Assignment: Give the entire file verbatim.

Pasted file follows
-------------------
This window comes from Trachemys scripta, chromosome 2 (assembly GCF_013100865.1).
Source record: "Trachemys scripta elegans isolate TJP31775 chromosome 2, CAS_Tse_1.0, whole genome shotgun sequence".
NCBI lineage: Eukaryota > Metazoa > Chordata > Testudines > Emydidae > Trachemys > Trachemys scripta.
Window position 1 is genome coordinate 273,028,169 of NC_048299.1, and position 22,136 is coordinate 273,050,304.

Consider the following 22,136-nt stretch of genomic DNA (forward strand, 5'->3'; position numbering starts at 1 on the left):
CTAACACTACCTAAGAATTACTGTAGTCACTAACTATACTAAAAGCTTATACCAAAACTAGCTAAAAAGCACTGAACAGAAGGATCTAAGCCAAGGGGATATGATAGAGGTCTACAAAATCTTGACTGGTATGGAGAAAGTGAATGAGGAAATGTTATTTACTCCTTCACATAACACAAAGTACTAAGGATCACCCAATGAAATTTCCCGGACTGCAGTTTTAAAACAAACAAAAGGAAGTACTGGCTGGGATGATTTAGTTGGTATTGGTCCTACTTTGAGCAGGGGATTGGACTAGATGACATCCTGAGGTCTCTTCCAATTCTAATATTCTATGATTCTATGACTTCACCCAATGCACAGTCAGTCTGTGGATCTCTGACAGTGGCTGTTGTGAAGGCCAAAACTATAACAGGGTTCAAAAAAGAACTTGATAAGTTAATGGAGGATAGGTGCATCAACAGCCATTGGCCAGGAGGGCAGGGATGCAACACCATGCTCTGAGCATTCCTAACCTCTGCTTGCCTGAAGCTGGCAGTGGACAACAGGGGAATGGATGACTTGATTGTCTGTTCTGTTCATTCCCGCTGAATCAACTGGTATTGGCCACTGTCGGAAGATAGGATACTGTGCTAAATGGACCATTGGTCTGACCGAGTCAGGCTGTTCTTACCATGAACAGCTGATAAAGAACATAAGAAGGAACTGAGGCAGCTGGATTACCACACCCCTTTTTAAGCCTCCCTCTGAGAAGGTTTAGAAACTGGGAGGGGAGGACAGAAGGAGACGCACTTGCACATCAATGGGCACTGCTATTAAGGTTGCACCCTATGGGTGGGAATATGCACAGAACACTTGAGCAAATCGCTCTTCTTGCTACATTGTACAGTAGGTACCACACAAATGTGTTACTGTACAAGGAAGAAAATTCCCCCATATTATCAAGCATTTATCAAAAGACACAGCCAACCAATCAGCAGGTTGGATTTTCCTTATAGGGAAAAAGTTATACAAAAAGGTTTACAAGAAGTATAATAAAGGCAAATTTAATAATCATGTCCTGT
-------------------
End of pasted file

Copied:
This window comes from Trachemys scripta, chromosome 2 (assembly GCF_013100865.1).
Source record: "Trachemys scripta elegans isolate TJP31775 chromosome 2, CAS_Tse_1.0, whole genome shotgun sequence".
NCBI lineage: Eukaryota > Metazoa > Chordata > Testudines > Emydidae > Trachemys > Trachemys scripta.
Window position 1 is genome coordinate 273,028,169 of NC_048299.1, and position 22,136 is coordinate 273,050,304.

Consider the following 22,136-nt stretch of genomic DNA (forward strand, 5'->3'; position numbering starts at 1 on the left):
CTAACACTACCTAAGAATTACTGTAGTCACTAACTATACTAAAAGCTTATACCAAAACTAGCTAAAAAGCACTGAACAGAAGGATCTAAGCCAAGGGGATATGATAGAGGTCTACAAAATCTTGACTGGTATGGAGAAAGTGAATGAGGAAATGTTATTTACTCCTTCACATAACACAAAGTACTAAGGATCACCCAATGAAATTTCCCGGACTGCAGTTTTAAAACAAACAAAAGGAAGTACTGGCTGGGATGATTTAGTTGGTATTGGTCCTACTTTGAGCAGGGGATTGGACTAGATGACATCCTGAGGTCTCTTCCAATTCTAATATTCTATGATTCTATGACTTCACCCAATGCACAGTCAGTCTGTGGATCTCTGACAGTGGCTGTTGTGAAGGCCAAAACTATAACAGGGTTCAAAAAAGAACTTGATAAGTTAATGGAGGATAGGTGCATCAACAGCCATTGGCCAGGAGGGCAGGGATGCAACACCATGCTCTGAGCATTCCTAACCTCTGCTTGCCTGAAGCTGGCAGTGGACAACAGGGGAATGGATGACTTGATTGTCTGTTCTGTTCATTCCCGCTGAATCAACTGGTATTGGCCACTGTCGGAAGATAGGATACTGTGCTAAATGGACCATTGGTCTGACCGAGTCAGGCTGTTCTTACCATGAACAGCTGATAAAGAACATAAGAAGGAACTGAGGCAGCTGGATTACCACACCCCTTTTTAAGCCTCCCTCTGAGAAGGTTTAGAAACTGGGAGGGGAGGACAGAAGGAGACGCACTTGCACATCAATGGGCACTGCTATTAAGGTTGCACCCTATGGGTGGGAATATGCACAGAACACTTGAGCAAATCGCTCTTCTTGCTACATTGTACAGTAGGTACCACACAAATGTGTTACTGTACAAGGAAGAAAATTCCCCCATATTATCAAGCATTTATCAAAAGACACAGCCAACCAATCAGCAGGTTGGATTTTCCTTATAGGGAAAAAGTTATACAAAAAGGTTTACAAGAAGTATAATAAAGGCAAATTTAATAATCATGTCCTGT